Sister Charles Ann. That’s a rather odd name for the collective psyche of a bunch of 1st and 2nd graders. I mean did her parents want a boy? The other nuns in the school had names like Sister Theresa Frances, Sister Lorraine, Sister Bernadette. How in the world did my Catholic school career start off with Charles Ann? I recently heard that she has since passed on. My intention is not to speak ill of the departed. We might have been able to relate, in a civil, cordial manner once I was an adult. Perhaps that would have removed the intimidating monster-like image of her that I’ve harbored all these years. If I ever got to talk to her grownup to grownup, I may have worked up the nerve to ask her where on earth the name came from.

Posted by: arjaylee | January 25, 2009

Traveling Ashes

Last week I was in Phoenix to celebrate my step mothers 90th birthday. All in all, an enjoyable trip. While I was there she told me that she wanted me to take my dad’s ashes with me. (He’s been gone 5 years) She’s had the ashes on a shelf in her bedroom in the plastic box they came from the crematorium in. “He wanted his ashes buried with your mom” she said.

Now my mom was buried, 25 years ago in a Catholic cemetery in Cupertino CA. It’s a double decker with the expectation that my dad would one day be buried there.  I called my sister to tell her this. She said The last thing Dad ever said to her about this was when he handed her the paperwork for the burial Plot. “Here” he said “you or Robert use this. I won’t need it, I’m getting cremated”.

So he either changed his mind over the following 4 years, or this is just what Alice wants, or what she thinks we want. I don’t really care. It’s just his ashes. He’s with the Lord. I’m not sure what the rules are regarding ashes at the cemetery. My sister has the paperwork somewhere. The plot is paid for. I don’t know if we have to pay to have them dig a big hole to put the box in, or do we show up with shovels, or do we just scatter the ashes in the grave?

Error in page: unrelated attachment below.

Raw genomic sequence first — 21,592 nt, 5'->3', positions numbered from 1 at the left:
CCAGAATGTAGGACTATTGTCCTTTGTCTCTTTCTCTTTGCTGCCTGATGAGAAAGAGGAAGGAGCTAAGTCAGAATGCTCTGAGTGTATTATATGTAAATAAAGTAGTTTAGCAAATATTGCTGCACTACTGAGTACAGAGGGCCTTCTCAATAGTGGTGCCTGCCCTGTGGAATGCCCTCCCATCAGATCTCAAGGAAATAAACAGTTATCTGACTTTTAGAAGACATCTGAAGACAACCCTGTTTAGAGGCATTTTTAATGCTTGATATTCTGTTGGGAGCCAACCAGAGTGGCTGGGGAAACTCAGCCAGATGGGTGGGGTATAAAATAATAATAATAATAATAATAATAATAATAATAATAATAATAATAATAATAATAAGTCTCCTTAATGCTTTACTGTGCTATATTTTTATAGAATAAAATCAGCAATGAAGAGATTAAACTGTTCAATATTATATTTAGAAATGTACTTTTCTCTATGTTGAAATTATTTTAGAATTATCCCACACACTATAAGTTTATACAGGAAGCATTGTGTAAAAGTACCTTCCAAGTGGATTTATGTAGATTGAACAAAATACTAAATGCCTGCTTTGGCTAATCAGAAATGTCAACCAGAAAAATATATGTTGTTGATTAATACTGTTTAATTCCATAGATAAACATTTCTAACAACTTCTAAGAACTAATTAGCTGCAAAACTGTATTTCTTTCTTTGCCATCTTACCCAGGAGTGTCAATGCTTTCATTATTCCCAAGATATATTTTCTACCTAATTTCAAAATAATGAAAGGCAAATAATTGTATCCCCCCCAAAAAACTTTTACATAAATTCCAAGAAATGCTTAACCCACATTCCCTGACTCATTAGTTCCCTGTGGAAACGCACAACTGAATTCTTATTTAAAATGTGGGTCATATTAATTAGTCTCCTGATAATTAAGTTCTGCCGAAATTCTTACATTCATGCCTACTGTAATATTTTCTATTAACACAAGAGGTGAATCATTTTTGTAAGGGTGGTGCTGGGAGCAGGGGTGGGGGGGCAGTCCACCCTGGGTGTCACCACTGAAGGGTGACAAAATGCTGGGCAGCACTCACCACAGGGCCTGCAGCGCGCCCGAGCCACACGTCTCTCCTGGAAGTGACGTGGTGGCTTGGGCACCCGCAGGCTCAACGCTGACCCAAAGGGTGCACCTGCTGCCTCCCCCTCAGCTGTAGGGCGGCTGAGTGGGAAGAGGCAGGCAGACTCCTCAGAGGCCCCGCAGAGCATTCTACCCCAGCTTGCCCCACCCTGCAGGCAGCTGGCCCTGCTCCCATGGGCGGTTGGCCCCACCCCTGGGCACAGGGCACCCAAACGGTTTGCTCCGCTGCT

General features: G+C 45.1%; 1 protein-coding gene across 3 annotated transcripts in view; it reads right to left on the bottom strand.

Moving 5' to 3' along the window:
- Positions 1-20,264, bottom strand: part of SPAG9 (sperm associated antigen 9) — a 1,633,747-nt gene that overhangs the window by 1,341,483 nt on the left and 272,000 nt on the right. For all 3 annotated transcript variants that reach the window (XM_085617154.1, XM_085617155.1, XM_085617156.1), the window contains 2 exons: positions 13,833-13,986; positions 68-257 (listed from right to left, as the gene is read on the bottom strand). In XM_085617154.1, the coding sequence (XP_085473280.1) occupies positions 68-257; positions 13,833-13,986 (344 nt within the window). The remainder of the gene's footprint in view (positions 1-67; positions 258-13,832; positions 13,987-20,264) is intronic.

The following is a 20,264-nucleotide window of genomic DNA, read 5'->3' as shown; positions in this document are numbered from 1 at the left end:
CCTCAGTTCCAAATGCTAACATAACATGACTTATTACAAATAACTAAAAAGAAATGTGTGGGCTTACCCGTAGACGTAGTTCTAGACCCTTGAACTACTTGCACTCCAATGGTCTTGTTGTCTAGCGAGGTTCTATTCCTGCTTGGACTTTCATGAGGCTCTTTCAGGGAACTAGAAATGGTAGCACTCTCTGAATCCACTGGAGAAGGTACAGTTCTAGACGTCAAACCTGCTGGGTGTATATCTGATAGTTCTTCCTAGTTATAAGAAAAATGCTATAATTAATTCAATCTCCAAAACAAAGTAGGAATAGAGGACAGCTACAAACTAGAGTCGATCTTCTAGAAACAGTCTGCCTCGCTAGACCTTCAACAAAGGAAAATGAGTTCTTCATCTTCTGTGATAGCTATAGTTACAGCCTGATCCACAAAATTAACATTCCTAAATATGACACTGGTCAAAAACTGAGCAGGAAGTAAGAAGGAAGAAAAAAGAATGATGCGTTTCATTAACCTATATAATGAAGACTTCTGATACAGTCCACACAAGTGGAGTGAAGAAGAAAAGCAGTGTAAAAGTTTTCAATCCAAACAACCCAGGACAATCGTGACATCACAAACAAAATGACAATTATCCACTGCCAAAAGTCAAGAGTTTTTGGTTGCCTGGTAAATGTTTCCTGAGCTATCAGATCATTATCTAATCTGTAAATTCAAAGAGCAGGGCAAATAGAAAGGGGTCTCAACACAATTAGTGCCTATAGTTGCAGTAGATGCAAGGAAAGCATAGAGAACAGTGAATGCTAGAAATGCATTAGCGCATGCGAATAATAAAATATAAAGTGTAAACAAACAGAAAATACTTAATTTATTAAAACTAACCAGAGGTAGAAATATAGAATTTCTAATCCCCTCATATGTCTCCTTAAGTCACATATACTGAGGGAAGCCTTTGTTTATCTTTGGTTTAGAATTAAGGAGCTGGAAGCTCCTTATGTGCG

So, she wanted them out of her apartment. Now that she’s 90 she wants to start clearing the place out so there won’t be so much for people to go through when it’s her time. That’s considerate, but I told her she’s got at least 10 years to worry about it.

My concern was whether or not I could bring the ashes on the plane in my carry-on. I had Jean check up on that for me, and she found out it was ok as long as the container is x-rayable. No problem, it’s plastic. ade sure to double bag the container. the last thing I wanted was for the box to open somehow, andspill the contents all over my clothes. That would be some kind of mess.

My suitcase with the ashes was stopped inside the scanner. “Whose bag is this”?  the TSA guy asked “Mine”

“I can’t tell what this is”

“It’s my dad’s ashes”

“I’m sorry” he said sympathetically. “I’ll have to rescan it”

“No problem”

Made it home with the cargo safe and sound. No spills, and no incidents. It’s kind of weird having these ashes here after five years.  Now we’ll have to make arrangements to get them into the ground at the cemetery in California.

Posted by: arjaylee | January 23, 2009

President BHO and Graceland Part 2

I wasn’t kidding was I?

chia1